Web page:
South Korea’s top online healthcare professionals in cancer care

By Jamie Doggett

For many years, Korea has been an innovator in the technology industry and is well known for having the fastest average internet speeds in the world. In this digital culture of speed, we can see the growth of online interaction between individuals in public social media.

From Jan 2016 to Feb 2017 we used CREATION Pinpoint to track the online conversations of over 3,000 South Korean healthcare professionals (HCPs) for oncology related terms. The first thing noted in exploring the conversation was that Korean language made up around two thirds of the mentions, and the remaining third was English. Some HCPs use English language as they share articles and information from UK or US sources and this gives the opportunity to engage with peers on a more global scale. So, generally speaking, we see Korean being used for local collaboration and English for global collaboration.

In the oncology conversation in South Korea 78% of the top 50 contributors are doctors. Compared to other markets, as illustrated by studies in diabetes and medicinal cannabis this is unusually high, and speaks about the use of social media among HCPs in South Korea. The other most notable figure is how only one nurse appears in the top 50 HCP authors. We have seen in other nations nurses being one of the most active, if not the most active roles on social media. When looking at the specialities of these doctors we discover that although, as might be expected in a study examining conversation relating to cancer, oncology is the most common specialty, there is a very wide variety of doctors involved in this discussion.

As cancer takes so many forms, we see other specialists who would also deal with cancer in their line of work joining in, such as surgeons, dermatologists and paediatricians. The variety of roles joining in demonstrates the inclusive nature of public social media among HCPs in South Korea.

Based on how much they contribute to the conversation we have identified the top healthcare professionals in this therapy area. The top ranked South Korean HCP in the field of cancer is an author who goes anonymously by the name movedoc on Twitter, whose contribution made up almost 10% of the entire conversation. It is common for HCPs to use an online alias in a number of markets, including South Korea.

1Anonymous (@movedoc)Clinical neurologistKorea
2Jeong Han KimOncologist/hepatologistSeoul
3Yongjun ChaOncologist/pathologistGoyang-si
5Jihan YuInternal medicine specialist/gastroenterologistUijeongbu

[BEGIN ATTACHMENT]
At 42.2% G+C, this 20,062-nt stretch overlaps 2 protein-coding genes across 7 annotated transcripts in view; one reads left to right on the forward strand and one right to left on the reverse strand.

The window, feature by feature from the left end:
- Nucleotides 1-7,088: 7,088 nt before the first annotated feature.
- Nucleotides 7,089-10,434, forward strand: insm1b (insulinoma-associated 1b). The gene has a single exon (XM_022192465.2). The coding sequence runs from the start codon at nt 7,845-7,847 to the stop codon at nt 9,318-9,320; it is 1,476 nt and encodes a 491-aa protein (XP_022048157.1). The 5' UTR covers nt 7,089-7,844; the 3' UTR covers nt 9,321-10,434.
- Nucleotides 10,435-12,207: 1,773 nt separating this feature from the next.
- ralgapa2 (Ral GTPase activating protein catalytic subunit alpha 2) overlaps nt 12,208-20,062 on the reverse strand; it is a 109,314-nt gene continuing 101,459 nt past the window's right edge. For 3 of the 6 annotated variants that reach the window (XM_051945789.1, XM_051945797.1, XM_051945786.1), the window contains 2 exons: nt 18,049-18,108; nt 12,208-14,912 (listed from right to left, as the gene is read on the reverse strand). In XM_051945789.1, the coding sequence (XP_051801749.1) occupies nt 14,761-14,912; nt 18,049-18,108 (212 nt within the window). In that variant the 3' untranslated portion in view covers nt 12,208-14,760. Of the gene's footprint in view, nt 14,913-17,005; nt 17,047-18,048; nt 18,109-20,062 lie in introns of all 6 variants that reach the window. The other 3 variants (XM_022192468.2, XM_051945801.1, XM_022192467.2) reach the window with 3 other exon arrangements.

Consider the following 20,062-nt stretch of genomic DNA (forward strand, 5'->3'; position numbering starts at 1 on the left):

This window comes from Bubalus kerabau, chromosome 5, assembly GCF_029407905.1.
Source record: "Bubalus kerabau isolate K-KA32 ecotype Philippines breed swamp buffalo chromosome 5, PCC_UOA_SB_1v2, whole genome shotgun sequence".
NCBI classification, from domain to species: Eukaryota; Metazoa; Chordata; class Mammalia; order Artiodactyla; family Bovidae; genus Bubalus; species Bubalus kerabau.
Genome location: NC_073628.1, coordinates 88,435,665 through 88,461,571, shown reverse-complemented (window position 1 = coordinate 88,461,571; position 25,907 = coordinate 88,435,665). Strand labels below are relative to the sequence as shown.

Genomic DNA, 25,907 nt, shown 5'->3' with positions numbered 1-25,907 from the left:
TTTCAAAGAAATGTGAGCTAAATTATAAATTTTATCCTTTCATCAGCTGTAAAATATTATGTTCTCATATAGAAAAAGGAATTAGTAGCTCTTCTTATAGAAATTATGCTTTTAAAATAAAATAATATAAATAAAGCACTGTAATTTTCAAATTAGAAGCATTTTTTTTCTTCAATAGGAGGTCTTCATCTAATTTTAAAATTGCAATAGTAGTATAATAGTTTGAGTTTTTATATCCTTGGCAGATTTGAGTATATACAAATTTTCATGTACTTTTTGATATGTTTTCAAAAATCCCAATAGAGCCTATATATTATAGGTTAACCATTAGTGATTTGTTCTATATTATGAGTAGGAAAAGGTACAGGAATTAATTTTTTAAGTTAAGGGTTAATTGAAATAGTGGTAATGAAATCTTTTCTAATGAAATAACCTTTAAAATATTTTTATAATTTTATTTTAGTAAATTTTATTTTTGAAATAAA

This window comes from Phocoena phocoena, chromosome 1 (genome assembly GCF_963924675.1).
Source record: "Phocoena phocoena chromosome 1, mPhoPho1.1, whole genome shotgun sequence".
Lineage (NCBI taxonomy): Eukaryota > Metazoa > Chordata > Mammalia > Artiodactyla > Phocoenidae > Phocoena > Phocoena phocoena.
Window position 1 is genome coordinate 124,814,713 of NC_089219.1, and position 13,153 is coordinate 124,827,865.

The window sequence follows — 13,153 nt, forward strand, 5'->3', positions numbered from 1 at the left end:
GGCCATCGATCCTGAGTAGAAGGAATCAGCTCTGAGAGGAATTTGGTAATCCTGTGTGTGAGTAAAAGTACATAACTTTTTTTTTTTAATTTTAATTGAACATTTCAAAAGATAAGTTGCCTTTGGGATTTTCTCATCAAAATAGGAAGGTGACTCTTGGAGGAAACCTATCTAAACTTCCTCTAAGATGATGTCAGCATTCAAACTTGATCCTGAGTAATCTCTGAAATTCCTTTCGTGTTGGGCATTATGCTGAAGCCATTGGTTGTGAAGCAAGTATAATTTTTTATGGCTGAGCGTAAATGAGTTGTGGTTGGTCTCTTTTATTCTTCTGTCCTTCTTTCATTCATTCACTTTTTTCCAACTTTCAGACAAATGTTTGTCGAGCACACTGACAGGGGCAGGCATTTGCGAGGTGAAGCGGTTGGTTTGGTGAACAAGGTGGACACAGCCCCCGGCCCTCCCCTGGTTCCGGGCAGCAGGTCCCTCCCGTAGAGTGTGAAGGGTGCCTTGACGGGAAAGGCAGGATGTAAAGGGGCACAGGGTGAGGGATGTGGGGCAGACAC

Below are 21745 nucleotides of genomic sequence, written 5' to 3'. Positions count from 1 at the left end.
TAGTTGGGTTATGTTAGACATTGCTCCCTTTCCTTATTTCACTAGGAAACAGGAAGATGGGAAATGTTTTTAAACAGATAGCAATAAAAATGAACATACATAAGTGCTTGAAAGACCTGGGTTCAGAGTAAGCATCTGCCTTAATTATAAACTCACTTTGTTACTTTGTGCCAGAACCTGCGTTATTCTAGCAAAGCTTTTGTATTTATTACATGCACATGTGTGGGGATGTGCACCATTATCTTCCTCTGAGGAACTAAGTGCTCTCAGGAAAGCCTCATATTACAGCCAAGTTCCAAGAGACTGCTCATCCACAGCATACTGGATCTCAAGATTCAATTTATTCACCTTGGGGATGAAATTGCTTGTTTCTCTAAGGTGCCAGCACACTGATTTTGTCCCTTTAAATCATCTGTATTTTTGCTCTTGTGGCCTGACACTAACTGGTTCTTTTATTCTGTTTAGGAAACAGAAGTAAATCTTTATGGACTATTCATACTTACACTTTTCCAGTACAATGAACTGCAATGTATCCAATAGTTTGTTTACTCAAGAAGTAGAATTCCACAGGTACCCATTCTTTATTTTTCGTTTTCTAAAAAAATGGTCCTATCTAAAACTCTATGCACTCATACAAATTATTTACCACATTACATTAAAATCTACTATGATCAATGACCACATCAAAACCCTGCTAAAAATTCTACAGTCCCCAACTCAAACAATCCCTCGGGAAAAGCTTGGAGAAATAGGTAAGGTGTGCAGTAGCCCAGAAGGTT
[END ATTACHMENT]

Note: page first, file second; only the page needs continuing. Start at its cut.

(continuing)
6Kim Jin MokNeurosurgeonDaejeon
7Seongmin Green HongDermatologistSeoul
8Young-gi ShimPlastic surgeonSeoul
9Je Ho LeeOncology/obstetrics and gynaecologySeoul

Using online open platforms such as social media we can see a new level of possibilities for collaboration amongst HCPs across different role types and therapy areas. In the study, for example, there were three prominent oncologists in the top 10 HCPs but a neurologist contributed most to the study. Therefore, social media can a place for peers to connect with one another to discuss their own therapy area but it also allows others to join in this conversation.

These top healthcare professionals have varying degrees of influence on different online platforms. For example, the graph below visualises the healthcare professional following relationships each author has on Twitter.

The most connected of the top 10 authors appear closer to the centre of the graph showing us that plastic surgeon Young-gi Shim is the most connected with his peers on Twitter. It can also be observed that, although he was the third highest contributor in terms of study volume, oncologist Youngjun Cha is relatively disconnected online from his peers.

There are many advantages for HCPs to connect with peers online. Some of these, as identified by UK based colorectal surgeon Richard Brady, are better collaboration, instant information and content sharing, and getting knowledge that can be practically used.

With data on South Korean HCPs online growing all the time, the opportunity to learn from specialists in any therapy area has never been better. To discover what you could learn from HCPs online in South Korea, get in touch and tell us what you would like to know.

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Meet the Author

Jamie Doggett

As Associate Director of Insight, Jamie leads the Analytics and Insights Team overseeing the development of insights. He works with teams to ensure the highest standards of research outputs, client delivery, and technology development.

Jamie is a country boy at heart having grown up on the sunny Isle of Wight and enjoys adventures which is reflected in a love for travel and travel literature.